The concept of hyperlens, as a novel transformation optics device, is a promising real-time super-resolution lens that can effectively transform evanescent waves into propagating waves and thus break the diffraction limit. However, previous hyperlens implementations usually adopted metal which would absorb most of the energy during light transmission and thus deteriorate imaging efficiency. Here we propose a novel hyperlens design based on dielectric layered graphene and h-boron nitride (h-BN) whose performance can surpass the counterpart design with metal. Our first-principle and Kramers–Kronig relation calculation shows that both layered graphene and layered h-BN exhibit strong anisotropic properties in ultraviolet spectrum regions, where their permittivity components perpendicular to the optic axis can be negative, while the components parallel to the optic axis can be positive. Based on the anisotropic properties, flat and cylindrical hyperlenses are designed and numerically verified with layered graphene at 1200 THz and layered h-BN at 1400 THz, respectively. Our work provides a dielectric hyperlens approach to overcome the diffraction limit at ultraviolet frequencies, which may find applications where dynamic imaging of subwavelength features at the molecular and cellular scales is desired.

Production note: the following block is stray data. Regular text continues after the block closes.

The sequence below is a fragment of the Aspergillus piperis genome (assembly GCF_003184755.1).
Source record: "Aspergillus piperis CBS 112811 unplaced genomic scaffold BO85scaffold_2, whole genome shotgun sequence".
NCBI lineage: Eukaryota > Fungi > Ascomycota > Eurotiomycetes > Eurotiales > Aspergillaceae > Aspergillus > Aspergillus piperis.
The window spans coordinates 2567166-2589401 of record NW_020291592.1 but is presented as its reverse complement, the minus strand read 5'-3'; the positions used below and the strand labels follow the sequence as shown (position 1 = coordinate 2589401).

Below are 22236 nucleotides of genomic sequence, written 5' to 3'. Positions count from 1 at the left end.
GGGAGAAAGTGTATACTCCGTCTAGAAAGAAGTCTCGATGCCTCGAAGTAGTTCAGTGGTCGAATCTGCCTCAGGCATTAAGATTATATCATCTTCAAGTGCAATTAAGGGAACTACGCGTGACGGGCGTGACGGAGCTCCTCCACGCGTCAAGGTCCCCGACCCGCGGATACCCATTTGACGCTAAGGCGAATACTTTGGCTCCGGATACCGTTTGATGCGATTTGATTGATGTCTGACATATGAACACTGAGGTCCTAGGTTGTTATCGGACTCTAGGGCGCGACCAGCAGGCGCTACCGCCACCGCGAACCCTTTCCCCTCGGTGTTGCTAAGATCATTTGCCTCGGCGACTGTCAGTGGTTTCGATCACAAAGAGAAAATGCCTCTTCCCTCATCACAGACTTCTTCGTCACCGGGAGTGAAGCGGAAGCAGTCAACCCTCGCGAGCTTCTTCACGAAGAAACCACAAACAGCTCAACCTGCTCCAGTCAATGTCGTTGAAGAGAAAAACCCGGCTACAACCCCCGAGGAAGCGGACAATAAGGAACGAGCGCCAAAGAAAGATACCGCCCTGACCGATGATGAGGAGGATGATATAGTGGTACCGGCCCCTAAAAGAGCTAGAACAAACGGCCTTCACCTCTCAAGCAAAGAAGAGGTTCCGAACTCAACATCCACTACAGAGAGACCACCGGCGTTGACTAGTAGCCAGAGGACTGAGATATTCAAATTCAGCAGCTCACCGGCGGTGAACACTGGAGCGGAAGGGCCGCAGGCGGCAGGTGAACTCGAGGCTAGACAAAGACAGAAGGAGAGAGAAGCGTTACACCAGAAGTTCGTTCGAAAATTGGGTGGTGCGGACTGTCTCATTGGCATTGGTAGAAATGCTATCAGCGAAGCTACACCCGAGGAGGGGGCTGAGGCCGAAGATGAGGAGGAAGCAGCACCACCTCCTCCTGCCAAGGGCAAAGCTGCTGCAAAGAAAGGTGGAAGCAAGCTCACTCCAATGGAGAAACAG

You have access to this article
Please wait while we load your content...
Something went wrong. Try again?